I’ve had this set for a while. I liked that the whomping willow finally got included in a set, and a decent looking Ford Anglia too. I resisted building it until I had time to take photos along the way and write up a review. It has taken way longer than expected, so to get going, I’ve decided to break it into two parts. Many readers will already have bought and built this, but those who haven’t, this may help you decide. And for those interested in how this Ford Anglia stacks up to previous versions, read on!
Box and bags
Let’s first a look at the box. It has of course the same Harry Potter branding as the other sets in this wave. Otherwise, the front it shows the three key components of this set: The whomping willow, the Ford Anglia, and parts of Hogwarts.
Considering the number Harry Potter set made to date, it is surprising that this is the first time the iconic whomping willow is included in a set. The Ford Anglia is however a rather frequent visitor as we will discuss later.
The box also has a banner in the lower left showing the six included minifigures. More about these in part 2, but it is great to see the inclusion of Seamus Finnigan in particular, which should allow some explosive action.
The back of the box shows play features and how this set links up with the Great Hall set (set 75954) to create an bigger castle, rather similar to the 4th generation Hogwarts Castle (set 4842) and the Battle of Hogwarts (set 4867).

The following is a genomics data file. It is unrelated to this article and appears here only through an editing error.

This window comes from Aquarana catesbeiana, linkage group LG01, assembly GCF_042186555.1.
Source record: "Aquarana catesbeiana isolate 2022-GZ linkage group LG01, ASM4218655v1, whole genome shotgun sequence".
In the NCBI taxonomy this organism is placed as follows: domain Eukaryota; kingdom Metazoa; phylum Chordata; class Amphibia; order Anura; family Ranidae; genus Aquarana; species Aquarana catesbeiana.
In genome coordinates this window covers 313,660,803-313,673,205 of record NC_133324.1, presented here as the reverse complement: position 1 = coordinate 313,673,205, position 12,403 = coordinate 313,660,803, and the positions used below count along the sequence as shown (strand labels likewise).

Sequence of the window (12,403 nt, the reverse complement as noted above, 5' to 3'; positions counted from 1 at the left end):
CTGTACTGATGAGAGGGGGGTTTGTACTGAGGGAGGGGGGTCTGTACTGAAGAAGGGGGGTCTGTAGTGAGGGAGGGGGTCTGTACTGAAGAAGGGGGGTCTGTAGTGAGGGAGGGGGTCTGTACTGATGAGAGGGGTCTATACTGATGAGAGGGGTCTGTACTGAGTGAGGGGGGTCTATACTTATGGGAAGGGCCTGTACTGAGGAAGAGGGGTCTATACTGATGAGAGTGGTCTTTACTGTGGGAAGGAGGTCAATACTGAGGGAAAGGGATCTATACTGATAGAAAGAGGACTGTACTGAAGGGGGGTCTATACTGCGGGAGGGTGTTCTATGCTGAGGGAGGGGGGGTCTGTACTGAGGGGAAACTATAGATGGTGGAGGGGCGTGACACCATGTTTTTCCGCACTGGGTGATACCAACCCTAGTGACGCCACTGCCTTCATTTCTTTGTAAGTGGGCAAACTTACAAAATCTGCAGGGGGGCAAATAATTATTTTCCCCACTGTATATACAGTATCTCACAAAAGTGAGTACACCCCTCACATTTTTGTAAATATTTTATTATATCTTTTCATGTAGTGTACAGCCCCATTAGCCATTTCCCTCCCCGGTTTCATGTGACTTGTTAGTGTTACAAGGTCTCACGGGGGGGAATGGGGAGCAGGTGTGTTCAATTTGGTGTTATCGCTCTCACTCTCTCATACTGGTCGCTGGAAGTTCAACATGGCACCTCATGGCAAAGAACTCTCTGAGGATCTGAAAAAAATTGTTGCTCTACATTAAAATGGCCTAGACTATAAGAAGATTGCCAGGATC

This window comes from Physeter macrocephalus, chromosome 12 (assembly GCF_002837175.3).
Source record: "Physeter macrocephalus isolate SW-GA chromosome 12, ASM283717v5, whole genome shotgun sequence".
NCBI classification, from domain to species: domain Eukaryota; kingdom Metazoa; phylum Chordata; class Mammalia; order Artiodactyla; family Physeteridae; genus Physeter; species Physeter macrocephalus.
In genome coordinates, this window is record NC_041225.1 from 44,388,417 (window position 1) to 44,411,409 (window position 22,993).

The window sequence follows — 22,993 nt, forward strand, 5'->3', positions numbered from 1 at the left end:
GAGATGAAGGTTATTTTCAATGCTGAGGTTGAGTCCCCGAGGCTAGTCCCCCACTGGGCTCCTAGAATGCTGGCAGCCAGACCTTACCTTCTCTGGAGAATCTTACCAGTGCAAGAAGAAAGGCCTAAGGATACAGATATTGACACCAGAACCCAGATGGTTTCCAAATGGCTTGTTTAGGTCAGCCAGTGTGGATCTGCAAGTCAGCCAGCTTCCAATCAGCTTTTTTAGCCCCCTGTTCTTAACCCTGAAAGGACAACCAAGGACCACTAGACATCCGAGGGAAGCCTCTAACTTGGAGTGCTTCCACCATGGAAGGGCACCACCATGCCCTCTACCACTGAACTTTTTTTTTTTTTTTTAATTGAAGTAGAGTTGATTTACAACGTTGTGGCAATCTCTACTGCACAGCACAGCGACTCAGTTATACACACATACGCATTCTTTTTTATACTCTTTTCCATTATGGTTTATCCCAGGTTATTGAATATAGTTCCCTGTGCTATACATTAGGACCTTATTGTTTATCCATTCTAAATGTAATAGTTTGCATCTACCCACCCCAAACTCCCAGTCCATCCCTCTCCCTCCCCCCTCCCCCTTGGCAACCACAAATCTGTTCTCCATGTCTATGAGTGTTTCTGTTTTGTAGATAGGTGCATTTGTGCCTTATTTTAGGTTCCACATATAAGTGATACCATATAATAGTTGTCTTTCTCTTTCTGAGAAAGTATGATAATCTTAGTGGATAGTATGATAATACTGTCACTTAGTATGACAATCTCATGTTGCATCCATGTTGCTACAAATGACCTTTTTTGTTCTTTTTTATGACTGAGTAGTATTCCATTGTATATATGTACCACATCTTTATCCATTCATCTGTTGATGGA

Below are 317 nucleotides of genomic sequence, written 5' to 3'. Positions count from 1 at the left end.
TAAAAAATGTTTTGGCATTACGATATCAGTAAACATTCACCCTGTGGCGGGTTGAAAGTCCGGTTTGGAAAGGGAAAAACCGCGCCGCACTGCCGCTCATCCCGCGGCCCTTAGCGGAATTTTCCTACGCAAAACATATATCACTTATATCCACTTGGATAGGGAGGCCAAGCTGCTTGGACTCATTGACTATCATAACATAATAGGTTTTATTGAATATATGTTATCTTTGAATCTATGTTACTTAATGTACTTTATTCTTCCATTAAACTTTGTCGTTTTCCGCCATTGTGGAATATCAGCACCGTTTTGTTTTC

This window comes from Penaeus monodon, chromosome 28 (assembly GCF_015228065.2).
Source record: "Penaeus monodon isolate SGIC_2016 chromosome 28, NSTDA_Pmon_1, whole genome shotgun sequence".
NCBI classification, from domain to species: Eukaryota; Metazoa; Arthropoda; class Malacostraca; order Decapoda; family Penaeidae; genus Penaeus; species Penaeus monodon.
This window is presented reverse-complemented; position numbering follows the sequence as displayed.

Inside the box you find 5 numbered bags, two manuals and a sticker sheet.
Lets get building – Ford Anglia
Bag 1 gives you the first two figures and the car. The figures are Harry Potter and Ron Weasley in casual clothes – as they were in Aragog’s Lair too, but different outfits though hair and head pieces are the same. I’ll get back to the figures in more detail in Part two.
For the car, some of the new 1×1 brackets are used. They come in two different colours.
They prove very useful in adding details around the wheels and many MOC builders will appreciate these coming in out in a wider range of colours. An example of their usefulness is shown below.
Apart from the use of the new parts, the construction also include upside-down elements as shown and is generally a fun little build.
The final product can be seen here. It looks great next to Ron and Harry. Note that the door is printed. No sticker needed there. But stickers are used as usual for the license plates.
It is not perfect though, as we shall see.
Without articulation of legs, figures cannot both “sit” in the car. One person can stand in the middle with the roof still on. Change of legs to normal or the new “teenage” legs (see discussion of these in my blog post about the Harry Potter CMF series figures) will make them fit in height, but rattle around, as they do not fit on studs side by side.
Also, the car completely lack any interior detail apart from a steering wheel.
Flaws aside, this is a pretty good looking car. As we shall see later, the best yet.
Whomping willow – a tree with attitude
With bag 2 we get the whomping willow. The tree is build on a base, with alternating use of colours and shapes gives it a good rough and natural look. It also has an entrance to an underground tunnel as featured in Harry Potter and the Prisoner of Azkaban.
However, on top of this base comes first a layer of Technic bricks with exposed holes followed by a rather pale looking section of two half cylinders, who are given stickers to break up the smoothness, though rather unsuccessful in my opinion. The four curved branches that embraces the cylinder centre are doing a better job.
The reason for use of these half cylinders is the key play feature of the set – the rotating branches of the tree, simulating when it is upset (which happens rather easily).